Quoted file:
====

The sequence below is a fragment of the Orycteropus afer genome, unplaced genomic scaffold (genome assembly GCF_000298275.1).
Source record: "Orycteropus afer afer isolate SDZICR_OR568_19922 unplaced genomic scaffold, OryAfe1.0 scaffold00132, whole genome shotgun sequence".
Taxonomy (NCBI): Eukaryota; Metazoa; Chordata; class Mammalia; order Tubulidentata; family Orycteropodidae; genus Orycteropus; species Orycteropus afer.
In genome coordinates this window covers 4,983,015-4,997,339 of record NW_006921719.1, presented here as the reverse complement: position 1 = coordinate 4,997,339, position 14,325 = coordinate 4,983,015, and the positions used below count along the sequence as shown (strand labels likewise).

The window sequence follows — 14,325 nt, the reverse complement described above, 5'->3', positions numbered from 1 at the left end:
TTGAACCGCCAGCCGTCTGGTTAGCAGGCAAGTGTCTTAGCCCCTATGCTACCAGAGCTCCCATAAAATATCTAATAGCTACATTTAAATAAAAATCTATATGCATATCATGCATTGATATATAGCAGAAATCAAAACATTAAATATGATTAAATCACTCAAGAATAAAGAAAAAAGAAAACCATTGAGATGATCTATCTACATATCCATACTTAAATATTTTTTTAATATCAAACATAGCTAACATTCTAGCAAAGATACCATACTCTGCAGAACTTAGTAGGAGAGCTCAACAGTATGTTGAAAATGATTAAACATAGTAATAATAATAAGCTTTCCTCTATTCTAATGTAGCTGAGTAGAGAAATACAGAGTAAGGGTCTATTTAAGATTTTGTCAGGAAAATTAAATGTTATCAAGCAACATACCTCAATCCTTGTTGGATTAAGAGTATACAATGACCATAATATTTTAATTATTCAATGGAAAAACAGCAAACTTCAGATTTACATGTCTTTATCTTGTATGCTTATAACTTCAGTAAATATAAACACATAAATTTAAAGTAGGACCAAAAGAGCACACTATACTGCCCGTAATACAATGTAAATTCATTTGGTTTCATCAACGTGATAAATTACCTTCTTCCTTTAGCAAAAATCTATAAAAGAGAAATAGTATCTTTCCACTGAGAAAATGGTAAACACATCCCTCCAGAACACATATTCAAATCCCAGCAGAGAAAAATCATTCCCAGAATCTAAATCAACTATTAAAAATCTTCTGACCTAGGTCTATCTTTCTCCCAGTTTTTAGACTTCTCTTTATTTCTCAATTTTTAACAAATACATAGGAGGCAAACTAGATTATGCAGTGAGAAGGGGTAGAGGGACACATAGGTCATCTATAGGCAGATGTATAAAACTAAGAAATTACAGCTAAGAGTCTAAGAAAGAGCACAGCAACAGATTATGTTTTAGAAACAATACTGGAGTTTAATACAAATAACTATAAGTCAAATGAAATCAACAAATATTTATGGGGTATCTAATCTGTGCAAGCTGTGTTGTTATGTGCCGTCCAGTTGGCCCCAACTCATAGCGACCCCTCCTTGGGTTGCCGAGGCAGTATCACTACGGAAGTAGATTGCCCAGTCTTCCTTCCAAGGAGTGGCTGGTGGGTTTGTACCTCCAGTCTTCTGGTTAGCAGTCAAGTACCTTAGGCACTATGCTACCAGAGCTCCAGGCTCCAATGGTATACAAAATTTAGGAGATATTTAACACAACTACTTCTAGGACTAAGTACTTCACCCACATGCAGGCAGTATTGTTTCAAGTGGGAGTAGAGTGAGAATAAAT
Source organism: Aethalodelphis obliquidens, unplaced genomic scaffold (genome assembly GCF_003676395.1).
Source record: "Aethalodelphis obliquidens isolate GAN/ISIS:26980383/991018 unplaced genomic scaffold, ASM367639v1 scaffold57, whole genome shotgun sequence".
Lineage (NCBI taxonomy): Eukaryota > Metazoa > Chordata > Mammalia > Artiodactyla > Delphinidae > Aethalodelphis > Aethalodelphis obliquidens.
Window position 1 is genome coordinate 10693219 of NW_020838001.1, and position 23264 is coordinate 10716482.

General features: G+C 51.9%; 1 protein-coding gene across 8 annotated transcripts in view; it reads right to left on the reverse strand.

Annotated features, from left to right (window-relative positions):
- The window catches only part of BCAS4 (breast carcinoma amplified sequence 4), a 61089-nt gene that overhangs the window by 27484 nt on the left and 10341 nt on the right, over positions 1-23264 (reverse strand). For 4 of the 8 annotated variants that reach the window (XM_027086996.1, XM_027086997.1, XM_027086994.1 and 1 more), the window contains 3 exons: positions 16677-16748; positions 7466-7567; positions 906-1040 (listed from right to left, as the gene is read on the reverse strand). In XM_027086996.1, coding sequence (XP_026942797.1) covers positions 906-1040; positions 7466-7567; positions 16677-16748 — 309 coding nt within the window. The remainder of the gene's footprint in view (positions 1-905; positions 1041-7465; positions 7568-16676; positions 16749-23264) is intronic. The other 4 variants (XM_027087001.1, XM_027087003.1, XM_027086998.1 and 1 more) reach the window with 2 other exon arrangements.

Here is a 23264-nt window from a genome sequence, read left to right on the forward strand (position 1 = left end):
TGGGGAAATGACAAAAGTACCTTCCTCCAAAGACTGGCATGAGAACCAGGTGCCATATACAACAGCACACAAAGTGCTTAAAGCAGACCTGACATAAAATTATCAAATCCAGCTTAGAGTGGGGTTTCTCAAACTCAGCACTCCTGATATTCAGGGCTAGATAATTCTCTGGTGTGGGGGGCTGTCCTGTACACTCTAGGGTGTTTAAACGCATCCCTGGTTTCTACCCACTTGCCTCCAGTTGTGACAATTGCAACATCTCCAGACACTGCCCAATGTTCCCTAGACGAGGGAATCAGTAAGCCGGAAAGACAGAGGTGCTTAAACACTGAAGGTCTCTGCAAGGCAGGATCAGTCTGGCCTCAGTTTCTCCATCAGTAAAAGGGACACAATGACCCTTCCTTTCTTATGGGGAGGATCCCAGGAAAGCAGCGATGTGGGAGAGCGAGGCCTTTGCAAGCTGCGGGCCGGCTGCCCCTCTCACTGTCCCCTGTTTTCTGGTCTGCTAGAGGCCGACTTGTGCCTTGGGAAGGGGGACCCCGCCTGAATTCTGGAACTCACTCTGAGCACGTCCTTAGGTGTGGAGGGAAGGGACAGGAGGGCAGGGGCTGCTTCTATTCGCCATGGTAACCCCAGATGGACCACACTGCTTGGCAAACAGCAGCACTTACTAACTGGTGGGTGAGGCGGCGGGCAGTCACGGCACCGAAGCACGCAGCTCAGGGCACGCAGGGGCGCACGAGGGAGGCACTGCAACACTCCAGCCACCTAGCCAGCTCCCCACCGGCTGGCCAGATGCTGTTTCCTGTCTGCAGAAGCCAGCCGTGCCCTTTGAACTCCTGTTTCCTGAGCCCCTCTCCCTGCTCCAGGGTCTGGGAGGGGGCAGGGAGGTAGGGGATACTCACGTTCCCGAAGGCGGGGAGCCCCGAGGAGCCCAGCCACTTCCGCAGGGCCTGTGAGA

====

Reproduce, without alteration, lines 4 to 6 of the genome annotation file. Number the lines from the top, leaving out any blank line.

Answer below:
In genome coordinates this window covers 4,983,015-4,997,339 of record NW_006921719.1, presented here as the reverse complement: position 1 = coordinate 4,997,339, position 14,325 = coordinate 4,983,015, and the positions used below count along the sequence as shown (strand labels likewise).

The window sequence follows — 14,325 nt, the reverse complement described above, 5'->3', positions numbered from 1 at the left end:
TTGAACCGCCAGCCGTCTGGTTAGCAGGCAAGTGTCTTAGCCCCTATGCTACCAGAGCTCCCATAAAATATCTAATAGCTACATTTAAATAAAAATCTATATGCATATCATGCATTGATATATAGCAGAAATCAAAACATTAAATATGATTAAATCACTCAAGAATAAAGAAAAAAGAAAACCATTGAGATGATCTATCTACATATCCATACTTAAATATTTTTTTAATATCAAACATAGCTAACATTCTAGCAAAGATACCATACTCTGCAGAACTTAGTAGGAGAGCTCAACAGTATGTTGAAAATGATTAAACATAGTAATAATAATAAGCTTTCCTCTATTCTAATGTAGCTGAGTAGAGAAATACAGAGTAAGGGTCTATTTAAGATTTTGTCAGGAAAATTAAATGTTATCAAGCAACATACCTCAATCCTTGTTGGATTAAGAGTATACAATGACCATAATATTTTAATTATTCAATGGAAAAACAGCAAACTTCAGATTTACATGTCTTTATCTTGTATGCTTATAACTTCAGTAAATATAAACACATAAATTTAAAGTAGGACCAAAAGAGCACACTATACTGCCCGTAATACAATGTAAATTCATTTGGTTTCATCAACGTGATAAATTACCTTCTTCCTTTAGCAAAAATCTATAAAAGAGAAATAGTATCTTTCCACTGAGAAAATGGTAAACACATCCCTCCAGAACACATATTCAAATCCCAGCAGAGAAAAATCATTCCCAGAATCTAAATCAACTATTAAAAATCTTCTGACCTAGGTCTATCTTTCTCCCAGTTTTTAGACTTCTCTTTATTTCTCAATTTTTAACAAATACATAGGAGGCAAACTAGATTATGCAGTGAGAAGGGGTAGAGGGACACATAGGTCATCTATAGGCAGATGTATAAAACTAAGAAATTACAGCTAAGAGTCTAAGAAAGAGCACAGCAACAGATTATGTTTTAGAAACAATACTGGAGTTTAATACAAATAACTATAAGTCAAATGAAATCAACAAATATTTATGGGGTATCTAATCTGTGCAAGCTGTGTTGTTATGTGCCGTCCAGTTGGCCCCAACTCATAGCGACCCCTCCTTGGGTTGCCGAGGCAGTATCACTACGGAAGTAGATTGCCCAGTCTTCCTTCCAAGGAGTGGCTGGTGGGTTTGTACCTCCAGTCTTCTGGTTAGCAGTCAAGTACCTTAGGCACTATGCTACCAGAGCTCCAGGCTCCAATGGTATACAAAATTTAGGAGATATTTAACACAACTACTTCTAGGACTAAGTACTTCACCCACATGCAGGCAGTATTGTTTCAAGTGGGAGTAGAGTGAGAATAAAT